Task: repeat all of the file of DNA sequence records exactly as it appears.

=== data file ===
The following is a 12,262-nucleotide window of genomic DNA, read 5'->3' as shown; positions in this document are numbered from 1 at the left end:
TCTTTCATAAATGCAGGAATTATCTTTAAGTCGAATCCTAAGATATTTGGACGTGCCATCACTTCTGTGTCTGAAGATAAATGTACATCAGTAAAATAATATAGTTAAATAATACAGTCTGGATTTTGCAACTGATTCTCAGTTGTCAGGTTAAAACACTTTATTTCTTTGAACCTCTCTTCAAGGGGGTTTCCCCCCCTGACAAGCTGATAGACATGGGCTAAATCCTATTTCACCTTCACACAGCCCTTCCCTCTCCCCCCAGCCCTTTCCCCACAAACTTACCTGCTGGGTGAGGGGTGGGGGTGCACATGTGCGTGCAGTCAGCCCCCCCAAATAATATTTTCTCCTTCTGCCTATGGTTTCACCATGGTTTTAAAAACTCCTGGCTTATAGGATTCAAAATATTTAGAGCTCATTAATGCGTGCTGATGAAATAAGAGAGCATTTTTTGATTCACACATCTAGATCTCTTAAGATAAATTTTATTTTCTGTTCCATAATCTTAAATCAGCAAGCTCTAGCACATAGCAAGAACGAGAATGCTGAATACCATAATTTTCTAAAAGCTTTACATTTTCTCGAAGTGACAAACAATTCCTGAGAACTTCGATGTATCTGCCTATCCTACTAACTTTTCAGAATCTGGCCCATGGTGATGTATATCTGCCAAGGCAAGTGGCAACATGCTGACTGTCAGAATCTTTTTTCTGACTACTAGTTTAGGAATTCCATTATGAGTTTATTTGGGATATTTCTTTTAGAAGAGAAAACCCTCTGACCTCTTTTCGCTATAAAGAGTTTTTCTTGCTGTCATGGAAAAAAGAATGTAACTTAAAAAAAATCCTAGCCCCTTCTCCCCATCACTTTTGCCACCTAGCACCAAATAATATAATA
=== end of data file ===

The following is a 12,262-nucleotide window of genomic DNA, read 5'->3' as shown; positions in this document are numbered from 1 at the left end:
TCTTTCATAAATGCAGGAATTATCTTTAAGTCGAATCCTAAGATATTTGGACGTGCCATCACTTCTGTGTCTGAAGATAAATGTACATCAGTAAAATAATATAGTTAAATAATACAGTCTGGATTTTGCAACTGATTCTCAGTTGTCAGGTTAAAACACTTTATTTCTTTGAACCTCTCTTCAAGGGGGTTTCCCCCCCTGACAAGCTGATAGACATGGGCTAAATCCTATTTCACCTTCACACAGCCCTTCCCTCTCCCCCCAGCCCTTTCCCCACAAACTTACCTGCTGGGTGAGGGGTGGGGGTGCACATGTGCGTGCAGTCAGCCCCCCCAAATAATATTTTCTCCTTCTGCCTATGGTTTCACCATGGTTTTAAAAACTCCTGGCTTATAGGATTCAAAATATTTAGAGCTCATTAATGCGTGCTGATGAAATAAGAGAGCATTTTTTGATTCACACATCTAGATCTCTTAAGATAAATTTTATTTTCTGTTCCATAATCTTAAATCAGCAAGCTCTAGCACATAGCAAGAACGAGAATGCTGAATACCATAATTTTCTAAAAGCTTTACATTTTCTCGAAGTGACAAACAATTCCTGAGAACTTCGATGTATCTGCCTATCCTACTAACTTTTCAGAATCTGGCCCATGGTGATGTATATCTGCCAAGGCAAGTGGCAACATGCTGACTGTCAGAATCTTTTTTCTGACTACTAGTTTAGGAATTCCATTATGAGTTTATTTGGGATATTTCTTTTAGAAGAGAAAACCCTCTGACCTCTTTTCGCTATAAAGAGTTTTTCTTGCTGTCATGGAAAAAAGAATGTAACTTAAAAAAAATCCTAGCCCCTTCTCCCCATCACTTTTGCCACCTAGCACCAAATAATATAATA